2-4-6-8: How Do You Appreciate?


2-4-6-8: How Do You Appreciate?

Employee appreciation and incentive programs can lower turnover rate

You likely spend considerable time and resources in the process of hiring each new employee, but how much are you investing in keeping them? A recent poll of component manufacturers (CMs) indicates labor shortages and high turnover rates continue to be significant pain points. 

“Retention of employees is so important, you’ve done all the work to recruit them and now you want to retain them,” says Justin Richardson, sales manager at Richco Structures in Sheboygan, Wisconsin. “We do a ton of social events, grill outs, brat fries and ice cream trucks,” adds Justin. “I had an ice cream truck come in the winter, it was three dollars an employee, and they loved it. It was one of the best hits we’ve had.” In addition, Richco Structures does employee appreciation days and brings in Qdoba or pizza. “Just little things like that can show you notice and appreciate your employees.”

Appreciation program graph

The Editor’s Message in the January/February 2020 issue of SBC Magazine pointed out that 74 percent of CMs consider labor to be the biggest obstacle they face in trying to either increase production capacity or improve current production efficiency. Another SBC poll conducted recently shows that the top reasons CMs offer employee benefits is to retain staff and minimize turnover. Given its importance, let’s explore how a few CMs are using incentives and appreciation events to lower their turnover rate and keep their employees happier in the workplace.

In a recent SBC poll, 89 percent of CMs indicated they offer healthcare and a number of other benefits. Drilling down into the additional benefits, 79 percent said they host social events for their employees, 54 percent offer production bonuses, and 48 percent provide stipends for equipment such as boots and PPE.

People gathered to eat at Shelter's appreciation day

Shelter’s Employee Appreciation Day featured a grill out and a variety of entertainment including a dunk tank, bean bags, volleyball, and kid-friendly activities like face painting and bouncy houses. 

Respondents felt that the highest valued benefits are healthcare, production bonuses, and bonuses for exceeding other key performance metrics. Close behind are company profit-sharing, equipment stipends, and social events.

Randy Rickels, the safety officer at Shelter Systems Limited in Westminster, Maryland, says employee benefits have a very real impact at his company. “Our company does a gym membership once you’re out of your 60-day probation period,” says Randy. “We just did our first employee appreciation day a while ago and I thought it was the greatest thing ever. I advise if you do that, get a dunk tank and sit in it and you’ll see which guys really love you.”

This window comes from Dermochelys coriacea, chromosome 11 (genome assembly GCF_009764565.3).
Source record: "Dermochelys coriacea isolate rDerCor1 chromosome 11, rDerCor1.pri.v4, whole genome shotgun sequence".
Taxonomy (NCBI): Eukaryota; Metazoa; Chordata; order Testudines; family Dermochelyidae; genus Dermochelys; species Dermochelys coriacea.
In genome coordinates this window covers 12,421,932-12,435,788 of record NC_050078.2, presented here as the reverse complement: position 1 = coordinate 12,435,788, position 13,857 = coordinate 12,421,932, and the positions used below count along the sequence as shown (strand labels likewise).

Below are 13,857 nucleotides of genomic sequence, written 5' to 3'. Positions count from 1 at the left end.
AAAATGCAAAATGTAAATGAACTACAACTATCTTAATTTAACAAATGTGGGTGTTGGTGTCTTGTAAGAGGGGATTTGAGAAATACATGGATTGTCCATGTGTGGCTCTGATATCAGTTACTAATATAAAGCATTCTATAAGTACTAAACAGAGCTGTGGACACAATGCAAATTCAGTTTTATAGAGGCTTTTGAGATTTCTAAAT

Randy explains that these social events don’t have to cost much, but they do get you involved with your employees in a fun way. “When it’s really hot, we bring in a snow cone truck. It only cost 150 bucks and we give employees an extra fifteen-minute break.”

A man throwing a softball at the dunk tank target

Shelter Systems also does a $100 boot stipend. A boot truck stops at their plant and employees can choose from a selection of approved boots.

Randy suggests that performance-based incentive programs are also a good way to recognize your employees for the work they do when they hit goals. “I’m sure most companies do an incentive program but they may do them differently,” says Randy. “At Shelter we have a projected number of trusses to be built for the week and the entire team, including maintenance and shipping, gets an incentive for reaching that goal. The team’s progress appears on our incentive board and it updates every nine minutes, which helps motivate our team members to get trusses built and out the door. Shelter has also given opportunities to double, triple, and even quadruple the bonus, which they did in the summer of 2019.”

Keeping employees motivated and invested in reaching company goals can go a long way with new employees too. “The new guys coming in see us reaching these goals and they’re like ʻwow this is a great, great company,ʼ” says Randy. “Anything like this or other appreciation activities you can provide to make them happy is worth it and it helps you connect with them.”

Both Justin and Randy point out that offering employee incentives and appreciation events can help build community among employees and keep morale up. If you don’t know where to start, check in with your employees and see what they would appreciate and find valuable. 

To learn more about CM strategies for hiring and retaining employees, go to SBCA’s web pages on training and retention and read other workforce development case studies

About the Author: Laura Soderlund explores business and manufacturing best practices to help component manufacturers advance the use of their innovative products and grow their workforce.